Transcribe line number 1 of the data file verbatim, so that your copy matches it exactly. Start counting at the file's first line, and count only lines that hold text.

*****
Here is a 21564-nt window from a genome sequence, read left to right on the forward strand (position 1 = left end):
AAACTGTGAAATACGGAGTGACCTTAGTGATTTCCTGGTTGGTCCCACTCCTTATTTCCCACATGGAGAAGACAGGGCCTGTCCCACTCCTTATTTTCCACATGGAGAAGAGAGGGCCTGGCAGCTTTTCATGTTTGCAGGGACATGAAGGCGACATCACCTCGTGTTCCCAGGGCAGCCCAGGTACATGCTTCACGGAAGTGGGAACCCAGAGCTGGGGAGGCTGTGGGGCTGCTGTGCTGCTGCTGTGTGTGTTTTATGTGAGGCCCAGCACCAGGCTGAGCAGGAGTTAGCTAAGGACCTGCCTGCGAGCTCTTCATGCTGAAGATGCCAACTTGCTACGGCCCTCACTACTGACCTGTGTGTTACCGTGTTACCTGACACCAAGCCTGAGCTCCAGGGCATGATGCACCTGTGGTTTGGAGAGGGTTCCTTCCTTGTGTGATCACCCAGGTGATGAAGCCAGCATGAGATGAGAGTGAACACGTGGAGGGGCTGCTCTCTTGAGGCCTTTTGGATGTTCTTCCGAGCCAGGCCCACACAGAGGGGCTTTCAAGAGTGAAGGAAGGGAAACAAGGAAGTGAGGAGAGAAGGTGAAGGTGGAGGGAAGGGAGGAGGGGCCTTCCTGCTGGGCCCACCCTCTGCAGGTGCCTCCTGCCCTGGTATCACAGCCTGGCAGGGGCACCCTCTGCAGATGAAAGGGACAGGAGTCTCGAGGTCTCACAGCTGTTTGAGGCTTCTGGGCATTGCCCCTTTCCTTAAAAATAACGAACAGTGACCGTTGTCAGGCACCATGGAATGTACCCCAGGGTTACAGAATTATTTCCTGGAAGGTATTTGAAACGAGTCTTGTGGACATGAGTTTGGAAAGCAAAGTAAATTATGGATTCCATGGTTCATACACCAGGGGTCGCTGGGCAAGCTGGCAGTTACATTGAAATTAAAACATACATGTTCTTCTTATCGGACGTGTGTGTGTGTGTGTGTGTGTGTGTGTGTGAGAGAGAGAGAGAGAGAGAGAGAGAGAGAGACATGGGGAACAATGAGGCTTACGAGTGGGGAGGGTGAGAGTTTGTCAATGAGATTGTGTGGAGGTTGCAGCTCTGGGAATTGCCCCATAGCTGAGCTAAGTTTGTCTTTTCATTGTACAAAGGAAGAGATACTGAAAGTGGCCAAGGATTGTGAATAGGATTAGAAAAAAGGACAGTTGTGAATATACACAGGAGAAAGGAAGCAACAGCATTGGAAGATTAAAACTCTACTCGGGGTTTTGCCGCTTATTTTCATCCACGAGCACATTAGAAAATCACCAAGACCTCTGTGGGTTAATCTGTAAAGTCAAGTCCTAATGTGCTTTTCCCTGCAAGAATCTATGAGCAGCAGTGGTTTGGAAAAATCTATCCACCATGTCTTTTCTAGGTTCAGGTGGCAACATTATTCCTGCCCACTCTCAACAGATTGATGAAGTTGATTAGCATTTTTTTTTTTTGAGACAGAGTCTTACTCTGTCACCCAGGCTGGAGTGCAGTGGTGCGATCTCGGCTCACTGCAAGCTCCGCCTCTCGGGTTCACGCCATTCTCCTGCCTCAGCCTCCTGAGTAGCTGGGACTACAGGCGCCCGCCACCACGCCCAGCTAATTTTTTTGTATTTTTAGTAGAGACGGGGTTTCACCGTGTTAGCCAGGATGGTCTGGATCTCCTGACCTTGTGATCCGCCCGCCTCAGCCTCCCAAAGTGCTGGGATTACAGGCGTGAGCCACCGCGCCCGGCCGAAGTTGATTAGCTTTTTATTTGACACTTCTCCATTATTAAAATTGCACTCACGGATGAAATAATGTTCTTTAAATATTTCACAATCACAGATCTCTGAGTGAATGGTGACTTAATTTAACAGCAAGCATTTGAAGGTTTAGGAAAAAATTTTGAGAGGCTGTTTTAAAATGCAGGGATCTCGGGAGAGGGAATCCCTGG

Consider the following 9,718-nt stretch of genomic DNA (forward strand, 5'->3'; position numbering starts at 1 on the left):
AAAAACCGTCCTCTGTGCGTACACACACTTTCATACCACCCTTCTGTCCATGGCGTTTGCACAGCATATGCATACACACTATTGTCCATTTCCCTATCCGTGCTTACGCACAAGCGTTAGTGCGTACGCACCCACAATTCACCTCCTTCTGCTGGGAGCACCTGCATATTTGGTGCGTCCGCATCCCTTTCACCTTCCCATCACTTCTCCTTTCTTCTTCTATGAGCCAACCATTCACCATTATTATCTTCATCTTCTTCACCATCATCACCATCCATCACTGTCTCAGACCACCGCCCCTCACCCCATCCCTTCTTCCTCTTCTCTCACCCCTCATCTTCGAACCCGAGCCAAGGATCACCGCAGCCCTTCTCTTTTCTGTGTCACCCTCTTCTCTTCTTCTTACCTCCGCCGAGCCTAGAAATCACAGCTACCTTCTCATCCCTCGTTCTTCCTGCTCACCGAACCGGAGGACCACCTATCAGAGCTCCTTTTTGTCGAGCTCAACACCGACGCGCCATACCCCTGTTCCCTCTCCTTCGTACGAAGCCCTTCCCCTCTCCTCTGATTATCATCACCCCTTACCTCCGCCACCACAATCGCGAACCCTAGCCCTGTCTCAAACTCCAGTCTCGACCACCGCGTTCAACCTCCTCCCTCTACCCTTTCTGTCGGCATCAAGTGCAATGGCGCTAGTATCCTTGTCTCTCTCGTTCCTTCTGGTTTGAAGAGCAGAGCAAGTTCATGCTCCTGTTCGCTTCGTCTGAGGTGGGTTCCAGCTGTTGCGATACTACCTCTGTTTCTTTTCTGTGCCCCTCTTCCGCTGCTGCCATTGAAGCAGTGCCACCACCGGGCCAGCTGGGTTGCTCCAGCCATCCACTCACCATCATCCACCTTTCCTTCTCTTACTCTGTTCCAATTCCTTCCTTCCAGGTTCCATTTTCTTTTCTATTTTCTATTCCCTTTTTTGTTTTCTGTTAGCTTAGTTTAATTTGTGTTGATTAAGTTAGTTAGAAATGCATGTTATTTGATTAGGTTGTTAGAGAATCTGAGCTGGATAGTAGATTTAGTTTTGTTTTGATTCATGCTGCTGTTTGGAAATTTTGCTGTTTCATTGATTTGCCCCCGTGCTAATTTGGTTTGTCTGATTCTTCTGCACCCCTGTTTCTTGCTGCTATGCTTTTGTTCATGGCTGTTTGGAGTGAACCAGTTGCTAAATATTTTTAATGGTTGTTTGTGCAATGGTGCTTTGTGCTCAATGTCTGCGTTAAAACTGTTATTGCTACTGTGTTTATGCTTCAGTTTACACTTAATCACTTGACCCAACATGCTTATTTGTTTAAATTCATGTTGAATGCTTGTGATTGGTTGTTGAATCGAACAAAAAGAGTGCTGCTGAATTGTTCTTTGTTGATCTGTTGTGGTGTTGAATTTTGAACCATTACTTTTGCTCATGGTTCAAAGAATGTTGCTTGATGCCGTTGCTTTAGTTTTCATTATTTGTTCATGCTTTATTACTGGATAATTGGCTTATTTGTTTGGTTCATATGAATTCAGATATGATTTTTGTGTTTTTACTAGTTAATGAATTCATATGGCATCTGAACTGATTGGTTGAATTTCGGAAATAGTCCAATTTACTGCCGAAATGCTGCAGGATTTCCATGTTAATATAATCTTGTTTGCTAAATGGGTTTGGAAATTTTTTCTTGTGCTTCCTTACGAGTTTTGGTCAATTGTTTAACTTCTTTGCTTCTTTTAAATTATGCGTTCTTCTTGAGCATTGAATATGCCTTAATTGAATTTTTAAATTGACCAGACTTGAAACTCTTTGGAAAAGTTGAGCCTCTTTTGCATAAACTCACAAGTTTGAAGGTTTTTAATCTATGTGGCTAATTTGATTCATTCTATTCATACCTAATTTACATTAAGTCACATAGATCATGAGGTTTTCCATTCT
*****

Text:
Here is a 21564-nt window from a genome sequence, read left to right on the forward strand (position 1 = left end):